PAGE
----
Buying a New Boat VS Buying a Second Hand Boat
Posted by:GJW Direct | Dec 15, 2020
Whether you’re a keen dinghy sailor, yacht owner, RIB, narrowboat or kayaking enthusiast, when it’s time to upgrade, it can be a minefield of choice.
Buying a new boat comes with benefits and incentives such as inclusive servicing (for a time) and warranties. But if your budget doesn’t stretch to the premium of buying new, then buying second hand is an economical option. We take a look at the pros and cons of both options so you can find your perfect next vessel.
Buying a New Boat
On the face of it, buying a new boat does seem the more expensive option. And obviously, you do pay a premium by opting for a brand new, unused vessel. But it’s important to take into account the fact that your boat will be ultra-efficient and economical given it’ll be fitted with the most up-to-date technology, and will be covered by warranty to remove worries of any repairs. There is potential that servicing may be included for a limited time as part of the sale, again reducing maintenance costs.
The other key benefit to buying new is that you can customise from build stage exactly to your requirements, so that it will suit your primary needs and uses. You don’t have to make compromises meaning you can enjoy your brand new vessel to its fullest potential.
One downside to this, however, is that you will not likely be able to test-drive the boat (at least not exactly to specification), and there may be a long build wait time until you’re the proud new owner.
Another important consideration for buying new, especially for motor powered boats, is that given the enhanced, current technology utilised, it will be more environmentally friendly. We’re all far more aware of our lasting impact on the seas and waterways, so you can rest assured that by choosing new you’ll be limiting your potential affects.
When purchasing a larger, more expensive boat it's all the more important to ensure you've had a survey conducted prior to finalisation to ensure the vessel you're purchasing is fit for purpose. This can also protect your legal rights should there be an issue in future.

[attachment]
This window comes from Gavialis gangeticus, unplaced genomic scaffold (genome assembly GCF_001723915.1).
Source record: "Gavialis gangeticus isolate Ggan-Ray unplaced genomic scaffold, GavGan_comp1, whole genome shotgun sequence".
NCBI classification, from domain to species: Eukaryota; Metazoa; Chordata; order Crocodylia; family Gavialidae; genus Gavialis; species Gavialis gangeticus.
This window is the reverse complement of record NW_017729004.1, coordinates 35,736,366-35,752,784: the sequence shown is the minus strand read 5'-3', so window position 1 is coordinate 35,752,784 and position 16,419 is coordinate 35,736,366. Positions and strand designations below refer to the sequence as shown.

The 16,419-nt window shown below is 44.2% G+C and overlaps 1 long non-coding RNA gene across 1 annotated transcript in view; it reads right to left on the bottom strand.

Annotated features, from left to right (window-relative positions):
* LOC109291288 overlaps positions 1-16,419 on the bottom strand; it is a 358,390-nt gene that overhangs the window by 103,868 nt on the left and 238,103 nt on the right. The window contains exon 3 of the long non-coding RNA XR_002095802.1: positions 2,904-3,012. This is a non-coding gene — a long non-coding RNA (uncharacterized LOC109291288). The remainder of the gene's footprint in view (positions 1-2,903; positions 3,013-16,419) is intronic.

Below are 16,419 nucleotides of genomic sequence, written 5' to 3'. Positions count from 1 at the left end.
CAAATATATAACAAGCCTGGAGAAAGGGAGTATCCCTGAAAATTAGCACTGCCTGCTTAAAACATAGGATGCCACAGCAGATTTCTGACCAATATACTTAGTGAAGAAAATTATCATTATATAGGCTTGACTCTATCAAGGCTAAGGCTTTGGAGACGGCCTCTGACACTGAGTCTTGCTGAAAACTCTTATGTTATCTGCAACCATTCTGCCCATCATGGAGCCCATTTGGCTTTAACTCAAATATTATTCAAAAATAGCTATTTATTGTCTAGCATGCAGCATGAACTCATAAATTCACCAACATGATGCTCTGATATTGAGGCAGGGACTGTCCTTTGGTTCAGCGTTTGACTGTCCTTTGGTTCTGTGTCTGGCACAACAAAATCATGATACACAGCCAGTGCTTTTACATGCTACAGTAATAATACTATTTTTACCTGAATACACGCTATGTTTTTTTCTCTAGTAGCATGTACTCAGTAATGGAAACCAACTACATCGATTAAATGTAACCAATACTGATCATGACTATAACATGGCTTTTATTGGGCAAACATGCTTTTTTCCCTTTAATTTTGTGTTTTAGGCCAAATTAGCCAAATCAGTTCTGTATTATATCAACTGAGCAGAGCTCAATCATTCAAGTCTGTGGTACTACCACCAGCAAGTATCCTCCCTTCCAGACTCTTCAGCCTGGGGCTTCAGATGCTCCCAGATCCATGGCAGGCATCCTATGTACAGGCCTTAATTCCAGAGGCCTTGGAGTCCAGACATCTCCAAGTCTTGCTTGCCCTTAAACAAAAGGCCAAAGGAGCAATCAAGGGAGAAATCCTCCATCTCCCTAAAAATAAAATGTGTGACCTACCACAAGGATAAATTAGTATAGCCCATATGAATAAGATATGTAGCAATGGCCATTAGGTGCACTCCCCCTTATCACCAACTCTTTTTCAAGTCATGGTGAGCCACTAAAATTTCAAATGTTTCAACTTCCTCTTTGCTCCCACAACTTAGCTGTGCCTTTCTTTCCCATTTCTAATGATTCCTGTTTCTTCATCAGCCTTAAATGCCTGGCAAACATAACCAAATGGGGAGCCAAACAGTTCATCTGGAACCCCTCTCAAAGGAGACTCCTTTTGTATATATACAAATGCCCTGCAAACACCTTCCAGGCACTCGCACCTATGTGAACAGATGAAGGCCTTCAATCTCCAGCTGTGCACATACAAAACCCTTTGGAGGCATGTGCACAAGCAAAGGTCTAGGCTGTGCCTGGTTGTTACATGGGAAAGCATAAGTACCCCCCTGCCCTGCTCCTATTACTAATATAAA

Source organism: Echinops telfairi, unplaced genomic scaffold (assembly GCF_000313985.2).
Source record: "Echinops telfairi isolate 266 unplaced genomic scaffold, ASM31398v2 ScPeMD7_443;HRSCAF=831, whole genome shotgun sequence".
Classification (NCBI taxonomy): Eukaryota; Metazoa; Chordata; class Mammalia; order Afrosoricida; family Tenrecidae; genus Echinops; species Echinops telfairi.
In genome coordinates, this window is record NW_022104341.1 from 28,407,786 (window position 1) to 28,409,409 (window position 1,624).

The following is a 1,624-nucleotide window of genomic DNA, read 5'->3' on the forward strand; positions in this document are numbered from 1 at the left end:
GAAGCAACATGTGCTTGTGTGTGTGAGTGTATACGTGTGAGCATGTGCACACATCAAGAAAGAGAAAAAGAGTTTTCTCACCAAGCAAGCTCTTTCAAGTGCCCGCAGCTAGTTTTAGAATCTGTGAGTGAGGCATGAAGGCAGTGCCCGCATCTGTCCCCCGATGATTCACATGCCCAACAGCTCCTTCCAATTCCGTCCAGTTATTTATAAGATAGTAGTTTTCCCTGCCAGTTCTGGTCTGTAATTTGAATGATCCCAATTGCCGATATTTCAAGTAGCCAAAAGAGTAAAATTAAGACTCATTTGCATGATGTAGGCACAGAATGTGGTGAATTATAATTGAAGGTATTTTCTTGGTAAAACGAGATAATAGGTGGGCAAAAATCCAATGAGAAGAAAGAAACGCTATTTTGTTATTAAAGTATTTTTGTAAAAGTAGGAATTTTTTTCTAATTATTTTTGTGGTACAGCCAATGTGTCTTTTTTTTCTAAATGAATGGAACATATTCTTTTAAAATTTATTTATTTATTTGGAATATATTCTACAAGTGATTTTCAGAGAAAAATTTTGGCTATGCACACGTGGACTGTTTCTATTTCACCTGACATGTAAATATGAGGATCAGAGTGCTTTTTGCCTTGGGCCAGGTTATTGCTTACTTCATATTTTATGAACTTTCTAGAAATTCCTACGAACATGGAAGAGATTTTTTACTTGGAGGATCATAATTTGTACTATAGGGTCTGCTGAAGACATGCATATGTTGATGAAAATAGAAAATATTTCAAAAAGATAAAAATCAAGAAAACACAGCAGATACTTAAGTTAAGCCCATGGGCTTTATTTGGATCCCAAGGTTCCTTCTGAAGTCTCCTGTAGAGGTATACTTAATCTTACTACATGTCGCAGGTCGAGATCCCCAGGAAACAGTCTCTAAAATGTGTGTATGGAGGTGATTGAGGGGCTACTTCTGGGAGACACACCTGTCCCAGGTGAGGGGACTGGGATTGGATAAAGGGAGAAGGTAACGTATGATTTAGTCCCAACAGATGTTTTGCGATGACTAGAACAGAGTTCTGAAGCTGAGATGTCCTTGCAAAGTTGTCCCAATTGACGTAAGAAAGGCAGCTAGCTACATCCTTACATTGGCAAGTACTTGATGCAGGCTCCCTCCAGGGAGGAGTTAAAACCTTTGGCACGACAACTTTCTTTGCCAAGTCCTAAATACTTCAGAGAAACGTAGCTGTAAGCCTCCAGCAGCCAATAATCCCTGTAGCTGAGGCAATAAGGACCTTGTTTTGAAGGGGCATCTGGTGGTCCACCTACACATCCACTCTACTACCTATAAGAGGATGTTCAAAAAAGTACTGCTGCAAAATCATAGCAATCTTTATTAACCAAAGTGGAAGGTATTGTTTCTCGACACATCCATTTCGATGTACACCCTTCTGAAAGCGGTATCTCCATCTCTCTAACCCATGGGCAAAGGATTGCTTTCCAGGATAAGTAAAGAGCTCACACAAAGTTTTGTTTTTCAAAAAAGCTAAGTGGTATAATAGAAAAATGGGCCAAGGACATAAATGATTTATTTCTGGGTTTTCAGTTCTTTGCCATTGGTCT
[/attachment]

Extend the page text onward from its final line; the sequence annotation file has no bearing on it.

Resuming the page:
Buying a Second Hand Boat
One of the main downsides to buying new is the initial depreciation, so you can save up to half by buying a boat of 5 years old. Having said that, it will unlikely come with any warranty cover or servicing, but the overall savings should be great enough that it could still end up being a better value.
Insurance is potentially going to be cheaper (based simply on the purchase price), and it is likely that the previous owner will have invested in fully-kitting the boat out with those important extras such as spare safety kit or emergency repair items that can bolster the price of a new vessel further. You may even get added perks such as inclusive water-toys or luxury additions like sound systems or radios.
There is also something reassuring about knowing you’re buying a used and reliable boat. Any initial technical or mechanical niggles should have been ironed out through the first few years of servicing.
Also you don’t have the added pressure of wanting to keep the boat in new and perfect condition. A few superficial dents or scrapes can be a sign of a well loved and sturdy boat. Having said this, you do want to look for signs of excessive wear-or-tear; you don’t want the boat to prove unreliable.
With this in mind, when considering buying a used boat, comes the importance of additional pre-purchase checks, required to ensure the boat you are purchasing has been given adequate care and attention for its age. It is essential also to be sure you have sight of necessary paperwork as proof of initial purchase and subsequent servicing. It is also a good idea to take the vessel for a test drive mimicking the type of use you’d be predominantly wanting for the boat for.
Want a helping hand choosing your next vessel? See our Buyer's Guide to a Second Hand Boat Purchase for useful tips and advice.
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